Letter

  • This material is held at
  • Reference
      GB 133 DDWes/2/61
  • Former Reference
      GB 135 DDWes/2/61
      GB 135 Wesley Brown Folio 2, page 79.
  • Dates of Creation
      5 Mar 1763

Scope and Content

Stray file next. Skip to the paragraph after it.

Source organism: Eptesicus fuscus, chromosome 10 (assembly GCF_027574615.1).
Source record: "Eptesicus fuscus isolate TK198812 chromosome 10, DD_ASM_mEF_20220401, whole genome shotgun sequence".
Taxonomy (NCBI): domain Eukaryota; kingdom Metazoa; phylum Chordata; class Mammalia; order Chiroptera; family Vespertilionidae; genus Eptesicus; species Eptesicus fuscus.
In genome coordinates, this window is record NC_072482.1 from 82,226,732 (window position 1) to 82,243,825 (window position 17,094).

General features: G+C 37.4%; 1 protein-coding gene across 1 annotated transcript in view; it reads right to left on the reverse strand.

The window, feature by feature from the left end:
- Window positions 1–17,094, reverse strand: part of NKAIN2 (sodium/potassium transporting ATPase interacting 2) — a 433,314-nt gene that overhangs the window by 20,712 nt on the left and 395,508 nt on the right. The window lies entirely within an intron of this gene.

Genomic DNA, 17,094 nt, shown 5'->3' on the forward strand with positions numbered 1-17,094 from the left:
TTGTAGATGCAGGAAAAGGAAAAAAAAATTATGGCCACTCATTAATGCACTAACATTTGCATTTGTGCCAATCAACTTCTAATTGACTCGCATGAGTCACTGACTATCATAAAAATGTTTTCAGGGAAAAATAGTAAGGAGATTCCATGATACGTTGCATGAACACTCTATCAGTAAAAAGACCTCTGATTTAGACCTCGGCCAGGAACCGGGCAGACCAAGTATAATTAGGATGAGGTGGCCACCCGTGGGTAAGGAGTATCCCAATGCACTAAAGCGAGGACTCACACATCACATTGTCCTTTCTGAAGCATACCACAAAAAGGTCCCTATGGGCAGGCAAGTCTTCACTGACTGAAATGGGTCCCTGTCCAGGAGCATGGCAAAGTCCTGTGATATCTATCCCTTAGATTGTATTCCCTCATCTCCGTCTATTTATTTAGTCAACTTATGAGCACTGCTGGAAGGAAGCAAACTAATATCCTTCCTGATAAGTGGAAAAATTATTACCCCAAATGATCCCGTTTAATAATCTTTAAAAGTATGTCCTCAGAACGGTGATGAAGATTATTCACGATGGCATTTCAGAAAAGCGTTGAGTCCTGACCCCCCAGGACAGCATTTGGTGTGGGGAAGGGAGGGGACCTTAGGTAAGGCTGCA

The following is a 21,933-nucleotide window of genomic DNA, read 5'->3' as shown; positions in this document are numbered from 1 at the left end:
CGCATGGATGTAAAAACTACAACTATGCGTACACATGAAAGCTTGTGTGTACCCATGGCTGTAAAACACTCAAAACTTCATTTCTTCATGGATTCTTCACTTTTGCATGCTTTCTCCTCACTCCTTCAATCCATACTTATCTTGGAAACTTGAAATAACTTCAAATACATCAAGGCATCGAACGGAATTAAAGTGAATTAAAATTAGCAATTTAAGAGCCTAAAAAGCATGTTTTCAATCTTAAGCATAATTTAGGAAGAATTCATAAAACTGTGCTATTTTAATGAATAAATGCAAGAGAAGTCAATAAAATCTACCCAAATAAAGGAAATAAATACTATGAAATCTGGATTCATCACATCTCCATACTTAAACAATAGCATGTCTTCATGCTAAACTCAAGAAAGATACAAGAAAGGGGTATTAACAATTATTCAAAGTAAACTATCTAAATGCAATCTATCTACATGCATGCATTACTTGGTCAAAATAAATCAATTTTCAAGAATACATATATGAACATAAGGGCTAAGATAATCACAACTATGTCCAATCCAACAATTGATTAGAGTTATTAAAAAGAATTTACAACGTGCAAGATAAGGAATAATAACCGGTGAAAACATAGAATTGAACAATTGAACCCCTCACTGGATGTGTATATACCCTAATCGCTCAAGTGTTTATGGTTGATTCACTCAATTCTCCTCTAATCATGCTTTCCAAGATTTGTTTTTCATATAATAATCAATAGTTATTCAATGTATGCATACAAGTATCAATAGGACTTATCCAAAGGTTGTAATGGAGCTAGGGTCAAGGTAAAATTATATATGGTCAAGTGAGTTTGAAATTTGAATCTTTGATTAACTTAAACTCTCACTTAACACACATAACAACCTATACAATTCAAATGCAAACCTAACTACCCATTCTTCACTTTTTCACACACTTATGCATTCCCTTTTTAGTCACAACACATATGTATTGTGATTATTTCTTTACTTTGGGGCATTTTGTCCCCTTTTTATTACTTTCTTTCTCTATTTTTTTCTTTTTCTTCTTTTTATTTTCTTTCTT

From [William] Briggs in London, to Charles Wesley in Bristol, thanking him for his congratulations with regard to Briggs's mother. [Rev. John] Fletcher has sent the printed papers. John Wesley's preaching last Sunday was inspired. Speaking against the misguided belief of [George] Bell and his followers that the world was about to end 'it was as if an Angel … was speaking to the assembly'. Wesley preached from Ezekiel 13:1-8. He also prayed with great effect and many of the congregation were moved. He asked especially that there be no violent storms, and indeed the day that followed was especially fine. Wesley had intended to keep a fast and watch-night 'to supplicate for those deluded souls', but after consulting with the leaders he decided against it 'for it might offend the weak or profane'. On Sunday John Wesley also spoke with [Thomas] Maxfield, and Briggs fears that Maxfield may now leave the society In a postscript he mentions meeting Rev. Martin Madan in the street. Madan blames Wesley for Bell's delusions, because so many believe that they have reached a state of perfection. Madan also told him that Bell is being prosecuted for blasphemy, holding unlicensed meetings, and for causing unnecessary fears among the King's subjects. . Annotated by Charles Wesley - W Briggs commending B. George Bell was converted in 1758, and quickly gained a reputation at the Foundery for holiness and extempore prayers. His widely believed prophecy that the world would come to an end in February 1763, led to his expulsion from the movement.